Children as Guinea Pigs: Historical Perspectives
Lederer, Susan E.
Accountability in Research 2003 January-March; 10(1): 1-16
Experimentation involving children is not a new phenomenon. Children have been used as research subjects in a diverse set of experiments, including the trials of new vaccines and sera, in efforts to understand normal pediatric anatomy and physiology and in the development of new drugs and procedures. Concern about child participants in research is also not a new development. For more than a century, critics of medical research have called attention to the fact that children and other vulnerable populations-- pregnant women, prisoners, the mentally ill--have too often served as the unwitting and unwilling subjects of medical experiments. This paper looks at several early cases in which children participated, including the first trial of cowpox vaccine, the first human trial of rabies vaccine, and the first treatment of Listerian wound antisepsis. The history of concern for children, especially institutionalized children, in medical research is considered along with the development of regulations or guidelines, including the Declaration of Helsinki (1964).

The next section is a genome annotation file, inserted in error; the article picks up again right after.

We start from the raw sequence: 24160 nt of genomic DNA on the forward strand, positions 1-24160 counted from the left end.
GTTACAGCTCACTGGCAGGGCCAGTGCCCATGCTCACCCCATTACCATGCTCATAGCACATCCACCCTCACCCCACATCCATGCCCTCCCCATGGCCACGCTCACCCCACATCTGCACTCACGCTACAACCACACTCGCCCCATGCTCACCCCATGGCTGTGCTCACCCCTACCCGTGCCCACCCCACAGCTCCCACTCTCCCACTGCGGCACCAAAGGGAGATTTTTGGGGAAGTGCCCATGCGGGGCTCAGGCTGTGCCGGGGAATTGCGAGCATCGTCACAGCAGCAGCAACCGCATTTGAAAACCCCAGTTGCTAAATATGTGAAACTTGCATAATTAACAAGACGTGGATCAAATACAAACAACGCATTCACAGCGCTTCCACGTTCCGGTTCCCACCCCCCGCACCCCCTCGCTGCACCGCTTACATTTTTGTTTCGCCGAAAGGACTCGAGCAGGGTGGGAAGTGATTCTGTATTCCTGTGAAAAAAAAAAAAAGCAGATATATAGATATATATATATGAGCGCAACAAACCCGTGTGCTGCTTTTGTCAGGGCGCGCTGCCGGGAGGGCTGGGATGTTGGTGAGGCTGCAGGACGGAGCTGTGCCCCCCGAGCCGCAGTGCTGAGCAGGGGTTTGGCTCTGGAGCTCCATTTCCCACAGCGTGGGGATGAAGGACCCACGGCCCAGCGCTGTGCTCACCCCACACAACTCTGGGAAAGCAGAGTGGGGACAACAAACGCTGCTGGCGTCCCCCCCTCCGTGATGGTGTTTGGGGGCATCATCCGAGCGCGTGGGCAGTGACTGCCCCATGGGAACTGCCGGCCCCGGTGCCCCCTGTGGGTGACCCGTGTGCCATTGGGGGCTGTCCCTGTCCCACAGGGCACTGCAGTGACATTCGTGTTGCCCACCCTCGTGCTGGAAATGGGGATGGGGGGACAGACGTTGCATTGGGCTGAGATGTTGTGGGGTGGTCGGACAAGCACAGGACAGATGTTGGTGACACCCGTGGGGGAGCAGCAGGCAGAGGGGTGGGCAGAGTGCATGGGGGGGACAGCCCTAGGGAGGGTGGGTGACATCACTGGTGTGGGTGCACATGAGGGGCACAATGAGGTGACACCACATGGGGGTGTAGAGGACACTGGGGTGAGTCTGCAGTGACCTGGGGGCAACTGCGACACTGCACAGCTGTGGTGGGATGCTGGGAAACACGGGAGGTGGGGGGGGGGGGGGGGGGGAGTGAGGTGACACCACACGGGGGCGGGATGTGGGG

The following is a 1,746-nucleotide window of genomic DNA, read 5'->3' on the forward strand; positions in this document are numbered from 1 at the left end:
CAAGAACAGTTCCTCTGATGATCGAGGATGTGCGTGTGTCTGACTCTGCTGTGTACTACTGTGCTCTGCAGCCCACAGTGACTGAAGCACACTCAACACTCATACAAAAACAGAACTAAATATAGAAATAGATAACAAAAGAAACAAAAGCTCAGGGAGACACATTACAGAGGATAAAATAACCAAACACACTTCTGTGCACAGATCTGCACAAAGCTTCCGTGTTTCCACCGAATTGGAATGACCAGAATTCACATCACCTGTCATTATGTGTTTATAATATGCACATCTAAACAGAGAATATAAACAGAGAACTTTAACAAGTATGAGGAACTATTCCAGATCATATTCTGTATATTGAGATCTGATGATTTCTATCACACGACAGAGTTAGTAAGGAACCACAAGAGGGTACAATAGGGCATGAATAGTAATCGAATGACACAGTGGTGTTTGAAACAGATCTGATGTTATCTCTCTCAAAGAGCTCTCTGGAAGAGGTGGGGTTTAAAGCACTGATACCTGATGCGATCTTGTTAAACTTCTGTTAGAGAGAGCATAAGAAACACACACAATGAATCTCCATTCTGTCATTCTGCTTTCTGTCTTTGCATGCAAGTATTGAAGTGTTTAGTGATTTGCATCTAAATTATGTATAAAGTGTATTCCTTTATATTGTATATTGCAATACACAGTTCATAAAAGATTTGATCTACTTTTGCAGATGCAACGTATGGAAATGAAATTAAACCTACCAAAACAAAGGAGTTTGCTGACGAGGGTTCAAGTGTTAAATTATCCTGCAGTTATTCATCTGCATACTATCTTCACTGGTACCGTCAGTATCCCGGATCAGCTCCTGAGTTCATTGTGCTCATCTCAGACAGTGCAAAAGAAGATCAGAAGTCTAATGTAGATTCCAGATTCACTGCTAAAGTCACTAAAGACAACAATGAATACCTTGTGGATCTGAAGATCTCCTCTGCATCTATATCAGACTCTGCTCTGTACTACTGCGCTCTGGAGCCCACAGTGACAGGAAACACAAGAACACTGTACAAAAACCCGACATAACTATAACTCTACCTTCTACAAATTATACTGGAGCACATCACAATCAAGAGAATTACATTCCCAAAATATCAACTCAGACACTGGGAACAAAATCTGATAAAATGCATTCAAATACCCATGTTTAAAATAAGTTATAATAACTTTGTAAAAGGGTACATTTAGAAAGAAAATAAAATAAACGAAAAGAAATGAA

Children; Drugs; Guidelines; Medical Research; Pregnant Women; Prisoners; Research; Research Subjects; Vaccines; Vulnerable Populations; Human Experimentation Policy Guidelines / Institutional Review Boards; Informed Consent or Human Experimentation; International and Political Dimensions of Biology and Medicine; Research on Newborns and Minors;
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